Jacob Rees-Mogg

Policy platform


The United Kingdom is experiencing a gradual recovery and there are now clear signs that the cost of living is falling; employment is at a record high and average earnings are now rising faster than inflation.

The last Labour Government left office in 2010 leaving a deficit of £153 billion. However, by the end of the last financial year, 2014-15, it had been reduced to £91 billion. This represents a decrease of a little over 40 percent over the course of this parliament. The Conservatives have pledged to eliminate the deficit by the end of 2018.


While some level of immigration is beneficial to society, the decisions made under the Labour government allowed it to get out of control. In my view our commitments to the free movement of people within the EU compromises the rest of our immigration policy. As long as migration from Europe remains unlimited these reductions have to be made up of migrants from outside the EU. Unfortunately, these are often skilled migrants from Commonwealth countries with whom we have far closer links than with much of Europe.


Defence of the Realm is the first priority of any Government and it is important that the military has a sufficient budget to perform this function. The recent memory of war makes the yearning for peace all the greater. This has inevitably influenced policy making with the underlying expectation that we will try to avoid all such engagements if possible.

Global threats now exist from Russia, the problem of ISIL and the need to combat Islamic extremism. In challenging these forces we may be required to indirectly support allies or even nation states with whom we have difficult relationships and provide military advice rather than troops on the ground. Either way this will be expensive and it is important that our armed forces have the funds they need to provide the most suitable and effective response.


The Conservatives are committed to maintaining a National Health Service which is efficient, effective and free at the point of use. The NHS budget has increased by £12.7 billion over this Parliament and the Conservatives will continue to make real-terms increases if elected in 2015. The Government is reducing bureaucracy to pay for 13,000 more doctors and nurses and making hospitals cleaner and safer for patients and staff to avoid the spread of infections which have halved since 2010.

European Union

I am deeply sceptical about the European Union and have long expressed an interest in the need for a referendum on the issue. I believe that the situation with the EU is becoming untenable and urgently needs reviewing. Clearly there is strong public feeling towards the matter and the British people must be given a democratic chance to vote on the future of our relationship with Brussels; this can only be achieved through a Conservative majority government. The Conservative Party has committed to renegotiating the UK’s relationship with the EU and holding a referendum where the British people will be able to vote to say in on the new terms or leave.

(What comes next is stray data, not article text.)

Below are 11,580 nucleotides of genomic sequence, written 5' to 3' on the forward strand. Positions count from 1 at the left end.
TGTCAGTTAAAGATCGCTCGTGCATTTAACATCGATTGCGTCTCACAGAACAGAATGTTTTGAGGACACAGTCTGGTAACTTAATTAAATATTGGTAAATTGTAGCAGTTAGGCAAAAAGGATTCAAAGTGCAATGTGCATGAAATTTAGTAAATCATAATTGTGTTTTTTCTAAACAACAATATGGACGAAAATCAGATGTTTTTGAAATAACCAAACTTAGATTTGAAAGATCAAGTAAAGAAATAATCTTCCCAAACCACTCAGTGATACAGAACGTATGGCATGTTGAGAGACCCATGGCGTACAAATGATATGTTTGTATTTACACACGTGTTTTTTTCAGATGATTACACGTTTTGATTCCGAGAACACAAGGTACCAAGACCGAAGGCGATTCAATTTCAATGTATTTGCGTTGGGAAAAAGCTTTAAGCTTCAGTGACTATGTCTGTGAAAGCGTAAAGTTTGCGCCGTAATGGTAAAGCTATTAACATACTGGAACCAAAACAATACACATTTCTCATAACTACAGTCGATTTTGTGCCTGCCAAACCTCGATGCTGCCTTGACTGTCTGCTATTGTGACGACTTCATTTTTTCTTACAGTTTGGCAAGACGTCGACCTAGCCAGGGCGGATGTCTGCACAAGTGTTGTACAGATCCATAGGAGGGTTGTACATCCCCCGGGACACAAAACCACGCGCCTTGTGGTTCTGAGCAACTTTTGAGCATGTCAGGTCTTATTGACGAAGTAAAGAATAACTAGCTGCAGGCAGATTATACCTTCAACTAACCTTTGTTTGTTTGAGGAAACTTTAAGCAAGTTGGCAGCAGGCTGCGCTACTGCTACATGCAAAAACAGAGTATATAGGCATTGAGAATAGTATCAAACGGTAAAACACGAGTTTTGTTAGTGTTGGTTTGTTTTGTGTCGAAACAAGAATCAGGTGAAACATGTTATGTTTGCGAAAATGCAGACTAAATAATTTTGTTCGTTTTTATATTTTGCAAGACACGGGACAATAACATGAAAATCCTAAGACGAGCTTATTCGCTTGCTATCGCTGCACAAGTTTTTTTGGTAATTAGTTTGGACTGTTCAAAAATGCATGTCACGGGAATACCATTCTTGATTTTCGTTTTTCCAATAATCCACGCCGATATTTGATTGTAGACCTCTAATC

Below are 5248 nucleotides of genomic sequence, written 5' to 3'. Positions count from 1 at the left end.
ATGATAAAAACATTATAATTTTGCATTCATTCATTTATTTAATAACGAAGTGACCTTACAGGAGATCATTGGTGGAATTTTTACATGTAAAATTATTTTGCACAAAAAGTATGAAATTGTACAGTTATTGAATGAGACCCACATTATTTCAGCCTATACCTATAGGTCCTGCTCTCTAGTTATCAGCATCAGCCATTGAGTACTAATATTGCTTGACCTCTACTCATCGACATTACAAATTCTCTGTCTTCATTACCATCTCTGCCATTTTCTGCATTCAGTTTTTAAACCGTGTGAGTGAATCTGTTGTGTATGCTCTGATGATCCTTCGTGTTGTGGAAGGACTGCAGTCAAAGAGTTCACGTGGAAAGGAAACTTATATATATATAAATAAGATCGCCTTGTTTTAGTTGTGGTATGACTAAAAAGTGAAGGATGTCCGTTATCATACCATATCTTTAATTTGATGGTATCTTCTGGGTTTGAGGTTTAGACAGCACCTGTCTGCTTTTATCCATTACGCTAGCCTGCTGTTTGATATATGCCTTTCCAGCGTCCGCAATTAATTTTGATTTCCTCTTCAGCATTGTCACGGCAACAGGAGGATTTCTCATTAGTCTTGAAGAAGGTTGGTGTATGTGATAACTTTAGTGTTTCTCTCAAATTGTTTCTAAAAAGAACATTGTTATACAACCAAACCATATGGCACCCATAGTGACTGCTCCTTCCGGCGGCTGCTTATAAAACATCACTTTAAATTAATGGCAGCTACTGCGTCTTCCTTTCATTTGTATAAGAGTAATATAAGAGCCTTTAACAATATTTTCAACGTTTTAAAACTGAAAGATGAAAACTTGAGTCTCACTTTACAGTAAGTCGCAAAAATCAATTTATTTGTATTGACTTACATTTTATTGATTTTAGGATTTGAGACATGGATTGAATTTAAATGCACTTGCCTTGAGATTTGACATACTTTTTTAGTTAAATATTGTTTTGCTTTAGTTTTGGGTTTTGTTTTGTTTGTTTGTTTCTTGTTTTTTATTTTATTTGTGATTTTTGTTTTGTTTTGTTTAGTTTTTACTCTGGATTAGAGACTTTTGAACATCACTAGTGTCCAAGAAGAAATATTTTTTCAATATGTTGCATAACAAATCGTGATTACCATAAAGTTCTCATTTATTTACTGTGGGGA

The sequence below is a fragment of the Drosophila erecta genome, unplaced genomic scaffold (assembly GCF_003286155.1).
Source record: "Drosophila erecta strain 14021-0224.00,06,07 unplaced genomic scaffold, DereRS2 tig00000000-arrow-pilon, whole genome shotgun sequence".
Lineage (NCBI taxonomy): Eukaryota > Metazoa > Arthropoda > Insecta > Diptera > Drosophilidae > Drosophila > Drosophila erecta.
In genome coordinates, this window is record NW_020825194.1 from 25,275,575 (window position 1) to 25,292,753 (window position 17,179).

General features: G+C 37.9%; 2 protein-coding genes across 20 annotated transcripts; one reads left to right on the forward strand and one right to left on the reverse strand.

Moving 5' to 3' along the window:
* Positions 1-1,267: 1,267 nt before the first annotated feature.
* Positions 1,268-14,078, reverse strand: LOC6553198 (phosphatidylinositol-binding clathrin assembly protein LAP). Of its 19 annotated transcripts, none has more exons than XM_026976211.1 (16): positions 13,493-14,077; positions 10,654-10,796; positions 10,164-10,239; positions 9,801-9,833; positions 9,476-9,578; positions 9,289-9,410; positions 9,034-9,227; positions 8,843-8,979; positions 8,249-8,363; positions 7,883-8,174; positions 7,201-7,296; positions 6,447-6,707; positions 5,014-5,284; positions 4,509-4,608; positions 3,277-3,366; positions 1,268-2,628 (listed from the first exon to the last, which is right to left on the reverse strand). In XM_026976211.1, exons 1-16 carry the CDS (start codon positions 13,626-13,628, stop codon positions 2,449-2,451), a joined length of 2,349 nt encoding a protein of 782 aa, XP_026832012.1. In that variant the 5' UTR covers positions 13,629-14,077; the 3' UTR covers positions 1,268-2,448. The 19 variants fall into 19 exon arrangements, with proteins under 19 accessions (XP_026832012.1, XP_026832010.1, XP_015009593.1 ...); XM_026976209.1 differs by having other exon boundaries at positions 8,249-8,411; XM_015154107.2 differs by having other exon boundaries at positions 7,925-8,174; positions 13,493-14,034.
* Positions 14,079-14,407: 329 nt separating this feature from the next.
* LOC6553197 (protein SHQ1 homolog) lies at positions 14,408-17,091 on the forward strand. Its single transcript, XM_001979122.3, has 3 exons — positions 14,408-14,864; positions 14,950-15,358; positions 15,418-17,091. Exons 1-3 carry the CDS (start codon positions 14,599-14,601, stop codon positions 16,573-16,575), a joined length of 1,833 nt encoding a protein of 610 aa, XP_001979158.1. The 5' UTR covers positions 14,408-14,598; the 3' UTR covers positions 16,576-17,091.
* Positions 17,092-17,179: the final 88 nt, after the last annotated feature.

Iain Duncan Smith, the Secretary of State for Work and Pensions, is overseeing one of the biggest shake-ups of the welfare system since the creation of the welfare state in the late 1940s. The central policy of this restructuring is the introduction of the Universal Credit which will replace benefits such as Jobseekers’ Allowance. The Conservatives have pledged to go further if elected again at the General Election. A Conservative Government will reduce the benefit cap from £26,000 to £23,000 so that it always pays more to work than live on benefits.

In September, George Osborne announced plans to freeze working age benefits for two years after the next election. This is a sensible policy as benefits have risen faster than wages and a freeze will save £3 billion. Those in work have nothing to fear from this freeze as the loss in income will be offset by the additional income provided as a consequence of raising the personal tax allowance.


Prior to the Scottish independence referendum I argued that the unequal relationship between Scotland and England was the price to pay for the United Kingdom. However, since the referendum and the commitment to provide the Scottish Parliament with a range of new and strengthened powers, I have come to support the idea of English votes for English laws. I would prefer to see this carried out through a standing order as this could be suspended in an emergency whereas a law cannot.